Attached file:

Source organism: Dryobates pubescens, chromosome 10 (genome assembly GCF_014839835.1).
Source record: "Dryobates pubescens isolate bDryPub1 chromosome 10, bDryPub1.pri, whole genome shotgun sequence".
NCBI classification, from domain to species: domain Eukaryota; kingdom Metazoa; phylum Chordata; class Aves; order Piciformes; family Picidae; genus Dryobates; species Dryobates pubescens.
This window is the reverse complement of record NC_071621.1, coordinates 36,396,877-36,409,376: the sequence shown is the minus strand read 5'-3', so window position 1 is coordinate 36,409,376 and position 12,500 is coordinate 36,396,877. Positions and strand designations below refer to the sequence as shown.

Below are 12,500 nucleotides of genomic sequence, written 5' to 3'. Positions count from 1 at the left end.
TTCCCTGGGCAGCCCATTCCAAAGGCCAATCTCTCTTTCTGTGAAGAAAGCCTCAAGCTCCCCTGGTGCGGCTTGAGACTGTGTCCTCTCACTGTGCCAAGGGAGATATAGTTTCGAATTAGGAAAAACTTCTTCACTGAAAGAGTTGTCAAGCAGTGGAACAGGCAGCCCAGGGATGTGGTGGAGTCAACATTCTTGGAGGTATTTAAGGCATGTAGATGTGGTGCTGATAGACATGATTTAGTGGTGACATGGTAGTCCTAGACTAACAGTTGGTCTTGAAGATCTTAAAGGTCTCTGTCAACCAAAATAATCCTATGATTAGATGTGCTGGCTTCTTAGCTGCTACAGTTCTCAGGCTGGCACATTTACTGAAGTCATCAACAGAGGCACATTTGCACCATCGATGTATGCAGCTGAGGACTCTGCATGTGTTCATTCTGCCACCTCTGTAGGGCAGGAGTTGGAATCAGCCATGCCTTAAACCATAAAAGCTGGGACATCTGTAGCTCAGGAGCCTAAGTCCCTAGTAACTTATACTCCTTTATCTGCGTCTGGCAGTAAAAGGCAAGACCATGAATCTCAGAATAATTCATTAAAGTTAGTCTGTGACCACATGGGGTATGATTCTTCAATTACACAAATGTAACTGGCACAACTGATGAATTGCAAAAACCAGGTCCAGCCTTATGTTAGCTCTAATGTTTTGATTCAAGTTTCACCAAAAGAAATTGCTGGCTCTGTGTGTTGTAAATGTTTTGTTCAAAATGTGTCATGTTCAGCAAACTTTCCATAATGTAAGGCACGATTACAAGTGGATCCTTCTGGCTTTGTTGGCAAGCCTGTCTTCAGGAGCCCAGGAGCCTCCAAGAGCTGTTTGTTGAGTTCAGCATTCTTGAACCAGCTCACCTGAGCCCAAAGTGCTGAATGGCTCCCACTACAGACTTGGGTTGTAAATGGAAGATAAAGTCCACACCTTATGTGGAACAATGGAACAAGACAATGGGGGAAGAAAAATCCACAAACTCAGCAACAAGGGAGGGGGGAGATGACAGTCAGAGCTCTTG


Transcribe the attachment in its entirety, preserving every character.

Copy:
Source organism: Dryobates pubescens, chromosome 10 (genome assembly GCF_014839835.1).
Source record: "Dryobates pubescens isolate bDryPub1 chromosome 10, bDryPub1.pri, whole genome shotgun sequence".
NCBI classification, from domain to species: domain Eukaryota; kingdom Metazoa; phylum Chordata; class Aves; order Piciformes; family Picidae; genus Dryobates; species Dryobates pubescens.
This window is the reverse complement of record NC_071621.1, coordinates 36,396,877-36,409,376: the sequence shown is the minus strand read 5'-3', so window position 1 is coordinate 36,409,376 and position 12,500 is coordinate 36,396,877. Positions and strand designations below refer to the sequence as shown.

Below are 12,500 nucleotides of genomic sequence, written 5' to 3'. Positions count from 1 at the left end.
TTCCCTGGGCAGCCCATTCCAAAGGCCAATCTCTCTTTCTGTGAAGAAAGCCTCAAGCTCCCCTGGTGCGGCTTGAGACTGTGTCCTCTCACTGTGCCAAGGGAGATATAGTTTCGAATTAGGAAAAACTTCTTCACTGAAAGAGTTGTCAAGCAGTGGAACAGGCAGCCCAGGGATGTGGTGGAGTCAACATTCTTGGAGGTATTTAAGGCATGTAGATGTGGTGCTGATAGACATGATTTAGTGGTGACATGGTAGTCCTAGACTAACAGTTGGTCTTGAAGATCTTAAAGGTCTCTGTCAACCAAAATAATCCTATGATTAGATGTGCTGGCTTCTTAGCTGCTACAGTTCTCAGGCTGGCACATTTACTGAAGTCATCAACAGAGGCACATTTGCACCATCGATGTATGCAGCTGAGGACTCTGCATGTGTTCATTCTGCCACCTCTGTAGGGCAGGAGTTGGAATCAGCCATGCCTTAAACCATAAAAGCTGGGACATCTGTAGCTCAGGAGCCTAAGTCCCTAGTAACTTATACTCCTTTATCTGCGTCTGGCAGTAAAAGGCAAGACCATGAATCTCAGAATAATTCATTAAAGTTAGTCTGTGACCACATGGGGTATGATTCTTCAATTACACAAATGTAACTGGCACAACTGATGAATTGCAAAAACCAGGTCCAGCCTTATGTTAGCTCTAATGTTTTGATTCAAGTTTCACCAAAAGAAATTGCTGGCTCTGTGTGTTGTAAATGTTTTGTTCAAAATGTGTCATGTTCAGCAAACTTTCCATAATGTAAGGCACGATTACAAGTGGATCCTTCTGGCTTTGTTGGCAAGCCTGTCTTCAGGAGCCCAGGAGCCTCCAAGAGCTGTTTGTTGAGTTCAGCATTCTTGAACCAGCTCACCTGAGCCCAAAGTGCTGAATGGCTCCCACTACAGACTTGGGTTGTAAATGGAAGATAAAGTCCACACCTTATGTGGAACAATGGAACAAGACAATGGGGGAAGAAAAATCCACAAACTCAGCAACAAGGGAGGGGGGAGATGACAGTCAGAGCTCTTG